“I learned so much from this experience,” added Grishma Patel, MS, quality assurance specialist at Tishcon Corporation. “Safety and efficacy are topics that we discuss every day at work. While classes in the MS in Regulatory Science program address a wide range of approaches that we can use to evaluate efficacy and safety, it was wonderful to gain some additional understanding and learn that the tools currently available to measure safety are not necessarily the same tools that you would use to measure efficacy. Safety evaluation seems much more heuristic than the evaluation of efficacy.”
Keisha Hines-Harris, quality analyst specialist II at Leidos Biomedical and the National Cancer Institute, also noted, “I enjoyed listening to the individual perspectives of each reviewer, which sometimes differ from the general consensus, even though both share the common goal to protect the public health. I also enjoyed the opportunity to meet my classmates, which is rare for programs based exclusively online.”
Visit this webpage for more information about the Division of Cardiovascular and Renal Products at the FDA. More information about the MS in regulatory science program is available on the School of Pharmacy’s website.
By James Polli, PhD
Shangraw/Noxell Endowed Chair in Industrial Pharmacy and Pharmaceutics
School of Pharmacy
Patrick Wintrode, PhD, associate professor in the Department of Pharmaceutical Sciences (PSC) at the University of Maryland School of Pharmacy, recently collaborated on a large, multinational study that linked a single amino acid variant in the protein coding gene SERPINA1 to an increased risk for large artery stroke. Published in Proceedings of the National Academy of Sciences (PNAS), the study leveraged Wintrode’s expertise in hydrogen-deuterium exchange mass spectrometry to characterize the amino acid substitution, which occurs in the protein alpha-1 antitrypsin (AAT) and was previously believed to be a “silent” mutation with no association to any disease in the body.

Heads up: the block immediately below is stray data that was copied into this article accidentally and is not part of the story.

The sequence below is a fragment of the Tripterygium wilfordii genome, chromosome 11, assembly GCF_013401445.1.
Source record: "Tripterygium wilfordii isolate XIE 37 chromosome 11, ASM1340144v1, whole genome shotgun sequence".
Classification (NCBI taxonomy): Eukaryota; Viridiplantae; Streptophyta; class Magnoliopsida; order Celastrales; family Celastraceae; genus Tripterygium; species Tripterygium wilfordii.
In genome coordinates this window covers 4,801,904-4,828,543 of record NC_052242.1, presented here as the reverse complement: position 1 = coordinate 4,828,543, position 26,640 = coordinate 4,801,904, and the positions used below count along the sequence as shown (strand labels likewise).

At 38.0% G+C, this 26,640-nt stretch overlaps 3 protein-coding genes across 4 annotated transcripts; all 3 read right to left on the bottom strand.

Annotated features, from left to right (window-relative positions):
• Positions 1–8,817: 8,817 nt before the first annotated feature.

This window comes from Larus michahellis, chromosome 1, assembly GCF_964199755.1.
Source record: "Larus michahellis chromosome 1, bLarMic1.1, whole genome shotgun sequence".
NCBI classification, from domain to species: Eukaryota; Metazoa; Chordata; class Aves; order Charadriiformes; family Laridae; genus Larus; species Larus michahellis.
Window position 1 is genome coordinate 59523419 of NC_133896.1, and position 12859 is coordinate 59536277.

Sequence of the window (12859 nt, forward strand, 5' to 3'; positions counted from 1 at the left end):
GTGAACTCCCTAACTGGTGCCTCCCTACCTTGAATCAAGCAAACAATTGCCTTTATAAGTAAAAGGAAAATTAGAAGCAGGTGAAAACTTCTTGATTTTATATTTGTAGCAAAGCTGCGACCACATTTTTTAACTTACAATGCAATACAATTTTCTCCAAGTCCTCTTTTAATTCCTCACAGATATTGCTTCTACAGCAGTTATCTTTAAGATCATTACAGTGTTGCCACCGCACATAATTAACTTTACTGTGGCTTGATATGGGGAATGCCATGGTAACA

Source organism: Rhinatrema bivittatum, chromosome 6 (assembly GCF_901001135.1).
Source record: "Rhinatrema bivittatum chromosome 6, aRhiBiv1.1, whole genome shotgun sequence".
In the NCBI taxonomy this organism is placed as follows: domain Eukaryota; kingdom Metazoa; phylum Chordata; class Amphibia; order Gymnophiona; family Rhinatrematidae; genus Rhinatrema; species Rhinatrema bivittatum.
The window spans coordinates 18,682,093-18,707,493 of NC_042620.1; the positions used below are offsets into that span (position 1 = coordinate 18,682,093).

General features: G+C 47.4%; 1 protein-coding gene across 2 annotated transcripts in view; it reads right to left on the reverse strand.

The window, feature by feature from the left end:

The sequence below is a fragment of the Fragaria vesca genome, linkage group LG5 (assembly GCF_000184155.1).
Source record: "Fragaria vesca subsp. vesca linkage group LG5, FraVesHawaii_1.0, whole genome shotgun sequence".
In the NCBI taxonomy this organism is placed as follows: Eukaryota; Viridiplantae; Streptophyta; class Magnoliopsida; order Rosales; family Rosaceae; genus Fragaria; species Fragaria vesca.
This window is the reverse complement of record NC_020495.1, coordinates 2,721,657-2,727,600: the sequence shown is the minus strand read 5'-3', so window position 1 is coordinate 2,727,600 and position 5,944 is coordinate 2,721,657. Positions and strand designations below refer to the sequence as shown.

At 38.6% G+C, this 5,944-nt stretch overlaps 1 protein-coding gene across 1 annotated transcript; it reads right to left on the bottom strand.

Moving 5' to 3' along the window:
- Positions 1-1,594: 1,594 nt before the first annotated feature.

“Previous research has shown that stroke, particularly the atherosclerotic form large artery stroke, is a highly heritable condition,” says Rainer Malik, PhD, postdoctoral researcher at the Institute for Stroke and Dementia Research at Klinikum der Universität München in Munich, Germany and lead author of the study. “However, the mechanisms surrounding how an individual’s risk for stroke is passed down from generation to generation remain unclear. The goal of this study was to identify new genes that could potentially indicate whether an individual is at an increased risk for suffering a large artery stroke during his or her lifetime.”
According to the study published by Malik and his colleagues, stroke is the leading cause of long-term disability and the second most common cause of death worldwide. The American Stroke Association reports that large artery strokes occur when a large artery feeding the brain becomes blocked. These blockages often occur as a result of atherosclerosis (hardening and narrowing of the arteries), when the plaques that contribute to the hardening and narrowing of the arteries rupture and break off to travel to another part of the body – in this instance, the brain. Malik and his colleagues note that large artery strokes exhibit the highest heritability of all stroke subtypes, with an estimated 40 to 66 percent of individuals inheriting their risk for stroke from their parents.
For this study, researchers used an innovative exome chip strategy to compare the genomes of 3,127 patients from across Europe, Australia, and South Asia who suffered a large artery stroke with the genomes of 9,778 disease-free patients. The team found two genome-wide variants: one in the gene HDAC9, an already established risk factor for large artery stroke, and another in SERPINA1. A closer inspection of SERPINA1 revealed that a single amino acid substitution in AAT placed individuals at an increased risk for experiencing a large artery stroke. Following this discovery, Malik reached out to Wintrode for assistance characterizing the substitution using hydrogen-deuterium exchange mass spectrometry.